The Remedy for Ringside Rumination. Making Dog Show Dialog Positive


  • October 17, 2018
  • by Dan Sayers

The Remedy for Ringside Rumination: Dog Show Dialogue Doesn’t Have to Be Negative

From the October 2018 Isssue of ShowSight. Click to subscribe. 

(Pictured above- Dog shows are the ideal place for breed-specific conversations. Photo by Dan Sayers)

Dog shows are in trouble. Entries are plummeting. Majors are few and far between. Costs for everything are soaring. Everything is “politics!” The constant refrain from some fanciers who lament the current state of affairs at AKC conformation shows can be enough to turn anyone away from the sport. To listen to the chronic complainers, you’d think there’s no better way to spend a weekend than to drive great distances to compete in a sport that offers no competition or chance to win. “The system is rigged,” say the spoilsports to anyone who will listen. Their ringside rumination—imposed on friend and foe alike—is distracting and their chorus of contempt can be deafening. However, for exhibitors in search of stimulating conversation, dog show dialogue need not be disparaging, dismissive or destructive. For exhibitors in search of stimulating conversation, dog shows can still offer ample opportunity for spontaneous discussions about the breeding, showing and evaluation of purebred dogs.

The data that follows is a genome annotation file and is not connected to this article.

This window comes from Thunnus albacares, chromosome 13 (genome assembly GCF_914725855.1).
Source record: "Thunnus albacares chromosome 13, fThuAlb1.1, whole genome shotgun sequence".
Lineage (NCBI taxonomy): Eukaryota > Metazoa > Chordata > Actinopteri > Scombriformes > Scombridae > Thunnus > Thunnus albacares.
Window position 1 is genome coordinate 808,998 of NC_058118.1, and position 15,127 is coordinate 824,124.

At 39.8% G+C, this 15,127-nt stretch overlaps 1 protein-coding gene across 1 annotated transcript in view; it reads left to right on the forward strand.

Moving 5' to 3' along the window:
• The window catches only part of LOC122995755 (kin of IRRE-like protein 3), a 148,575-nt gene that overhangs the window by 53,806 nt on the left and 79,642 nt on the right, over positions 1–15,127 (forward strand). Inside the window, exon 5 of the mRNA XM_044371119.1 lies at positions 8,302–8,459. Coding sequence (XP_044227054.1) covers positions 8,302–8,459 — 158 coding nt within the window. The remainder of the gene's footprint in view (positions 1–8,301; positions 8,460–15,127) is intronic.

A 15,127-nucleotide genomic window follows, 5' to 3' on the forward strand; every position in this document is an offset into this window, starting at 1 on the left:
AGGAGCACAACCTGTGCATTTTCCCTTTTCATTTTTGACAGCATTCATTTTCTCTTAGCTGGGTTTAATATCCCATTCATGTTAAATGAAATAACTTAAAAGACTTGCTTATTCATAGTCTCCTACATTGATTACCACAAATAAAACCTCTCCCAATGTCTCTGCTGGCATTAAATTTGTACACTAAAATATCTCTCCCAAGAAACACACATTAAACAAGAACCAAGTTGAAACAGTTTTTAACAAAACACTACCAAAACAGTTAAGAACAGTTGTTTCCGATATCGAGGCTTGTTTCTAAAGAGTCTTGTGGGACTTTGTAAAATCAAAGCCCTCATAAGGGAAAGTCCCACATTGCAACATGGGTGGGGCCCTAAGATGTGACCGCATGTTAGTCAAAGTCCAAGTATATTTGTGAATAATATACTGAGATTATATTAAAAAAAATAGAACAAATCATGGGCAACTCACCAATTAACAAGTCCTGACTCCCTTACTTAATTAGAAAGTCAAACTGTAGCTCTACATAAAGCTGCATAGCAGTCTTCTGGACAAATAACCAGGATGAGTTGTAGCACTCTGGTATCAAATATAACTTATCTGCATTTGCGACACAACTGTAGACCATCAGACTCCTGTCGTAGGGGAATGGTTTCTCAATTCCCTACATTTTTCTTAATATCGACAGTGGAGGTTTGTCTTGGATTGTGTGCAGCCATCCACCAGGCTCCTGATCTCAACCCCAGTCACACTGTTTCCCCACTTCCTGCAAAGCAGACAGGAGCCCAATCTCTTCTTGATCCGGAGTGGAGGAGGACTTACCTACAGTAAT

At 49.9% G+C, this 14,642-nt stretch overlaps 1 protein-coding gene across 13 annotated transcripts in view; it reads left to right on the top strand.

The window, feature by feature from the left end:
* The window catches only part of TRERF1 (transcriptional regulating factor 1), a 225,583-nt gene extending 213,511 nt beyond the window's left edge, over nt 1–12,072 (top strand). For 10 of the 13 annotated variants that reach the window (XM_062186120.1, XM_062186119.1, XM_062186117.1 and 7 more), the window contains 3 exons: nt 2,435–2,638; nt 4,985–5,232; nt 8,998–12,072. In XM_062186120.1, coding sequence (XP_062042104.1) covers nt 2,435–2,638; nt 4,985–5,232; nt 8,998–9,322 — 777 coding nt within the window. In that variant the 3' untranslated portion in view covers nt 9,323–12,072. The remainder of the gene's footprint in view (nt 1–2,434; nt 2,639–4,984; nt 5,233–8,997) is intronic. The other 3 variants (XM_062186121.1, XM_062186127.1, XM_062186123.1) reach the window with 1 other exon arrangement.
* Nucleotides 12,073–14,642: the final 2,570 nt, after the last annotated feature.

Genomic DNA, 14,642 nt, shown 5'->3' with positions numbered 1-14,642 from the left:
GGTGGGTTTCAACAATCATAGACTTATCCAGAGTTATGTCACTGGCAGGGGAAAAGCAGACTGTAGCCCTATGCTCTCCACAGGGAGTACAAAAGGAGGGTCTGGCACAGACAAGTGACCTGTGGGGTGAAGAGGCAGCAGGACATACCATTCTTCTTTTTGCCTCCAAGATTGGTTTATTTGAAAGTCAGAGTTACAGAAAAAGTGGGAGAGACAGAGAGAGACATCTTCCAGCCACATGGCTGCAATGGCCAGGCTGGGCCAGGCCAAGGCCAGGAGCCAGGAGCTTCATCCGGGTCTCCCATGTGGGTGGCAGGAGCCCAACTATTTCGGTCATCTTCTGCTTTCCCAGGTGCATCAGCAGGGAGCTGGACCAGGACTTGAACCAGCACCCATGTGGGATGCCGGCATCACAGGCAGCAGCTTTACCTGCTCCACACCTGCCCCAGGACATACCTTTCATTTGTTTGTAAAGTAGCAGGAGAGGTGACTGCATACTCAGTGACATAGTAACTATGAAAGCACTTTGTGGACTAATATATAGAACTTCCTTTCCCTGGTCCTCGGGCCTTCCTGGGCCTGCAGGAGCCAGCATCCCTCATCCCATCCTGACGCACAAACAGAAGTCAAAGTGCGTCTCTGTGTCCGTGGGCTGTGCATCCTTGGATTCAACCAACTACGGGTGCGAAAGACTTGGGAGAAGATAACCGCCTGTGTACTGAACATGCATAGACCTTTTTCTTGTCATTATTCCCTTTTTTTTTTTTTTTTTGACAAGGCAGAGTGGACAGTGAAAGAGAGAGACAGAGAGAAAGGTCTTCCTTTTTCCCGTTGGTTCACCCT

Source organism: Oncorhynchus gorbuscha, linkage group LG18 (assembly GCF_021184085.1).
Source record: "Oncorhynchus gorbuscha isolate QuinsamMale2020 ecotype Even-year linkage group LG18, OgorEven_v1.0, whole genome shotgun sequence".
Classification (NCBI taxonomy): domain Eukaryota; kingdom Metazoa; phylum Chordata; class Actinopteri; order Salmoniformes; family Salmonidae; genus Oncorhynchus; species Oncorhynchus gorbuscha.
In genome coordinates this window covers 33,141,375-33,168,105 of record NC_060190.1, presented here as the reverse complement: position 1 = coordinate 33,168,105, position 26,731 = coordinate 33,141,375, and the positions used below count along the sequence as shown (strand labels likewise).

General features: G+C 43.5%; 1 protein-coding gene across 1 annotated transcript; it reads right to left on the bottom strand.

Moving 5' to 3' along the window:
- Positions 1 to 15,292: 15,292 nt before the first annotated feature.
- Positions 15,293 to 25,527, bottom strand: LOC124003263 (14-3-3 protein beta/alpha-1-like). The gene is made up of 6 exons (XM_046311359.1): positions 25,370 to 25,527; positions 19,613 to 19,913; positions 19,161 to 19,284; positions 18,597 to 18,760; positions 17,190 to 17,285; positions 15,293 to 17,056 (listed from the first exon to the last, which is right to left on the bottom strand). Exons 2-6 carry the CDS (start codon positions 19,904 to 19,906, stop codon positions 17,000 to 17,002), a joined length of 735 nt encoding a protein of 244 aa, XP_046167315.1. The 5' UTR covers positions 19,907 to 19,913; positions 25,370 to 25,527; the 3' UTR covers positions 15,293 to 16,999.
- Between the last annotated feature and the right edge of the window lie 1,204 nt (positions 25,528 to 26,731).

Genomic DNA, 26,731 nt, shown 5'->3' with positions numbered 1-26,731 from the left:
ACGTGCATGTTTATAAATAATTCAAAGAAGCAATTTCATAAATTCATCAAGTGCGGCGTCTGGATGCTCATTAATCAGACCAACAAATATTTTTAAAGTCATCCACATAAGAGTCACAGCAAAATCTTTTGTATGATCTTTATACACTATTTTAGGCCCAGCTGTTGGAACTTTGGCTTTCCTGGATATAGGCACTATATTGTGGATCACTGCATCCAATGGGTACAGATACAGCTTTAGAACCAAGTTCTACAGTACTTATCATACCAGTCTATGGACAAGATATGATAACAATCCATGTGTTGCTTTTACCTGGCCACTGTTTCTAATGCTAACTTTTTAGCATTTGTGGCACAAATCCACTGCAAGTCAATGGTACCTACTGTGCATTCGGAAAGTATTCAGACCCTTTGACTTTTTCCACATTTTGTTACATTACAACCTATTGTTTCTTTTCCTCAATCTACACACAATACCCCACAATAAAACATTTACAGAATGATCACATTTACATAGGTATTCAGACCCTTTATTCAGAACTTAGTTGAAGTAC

At one recent local show, I stood alongside a breeder of many top-winners in the Herding Group. As we watched the judging of this particular Group, I began to consider the overall proportion of some of the breed representatives in the ring. The dogs in question were beautiful, certainly, but something about them seemed “off.” Although they certainly looked the part, their height-to-length ratio seemed atypical to me. As one particular dog circled the ring, I asked my neighbor for an experienced opinion. Without hesitation, this longtime breeder explained how dogs of that particular breed are intended to work, and why symmetry of outline is so important. Length in the breed, she emphasized, is due to a long ribcage and dependent on proper angles, front and rear. During the examination of another dog, I asked for the lady’s opinion about dentition. Again, without skipping a beat, she quoted that breed’s AKC standard and offered a persuasive argument to suggest that standards are written—and approved—with a built-in bias. The preference is clear, she argued, with standards that read, “Teeth are level or scissors.” In the opinion of my ringside mentor, “level or scissors” is not the same as “scissors or level.” The first term, she emphasized, is preferred whereas the second is merely acceptable. I’ve been thinking about the order of words in a sentence ever since.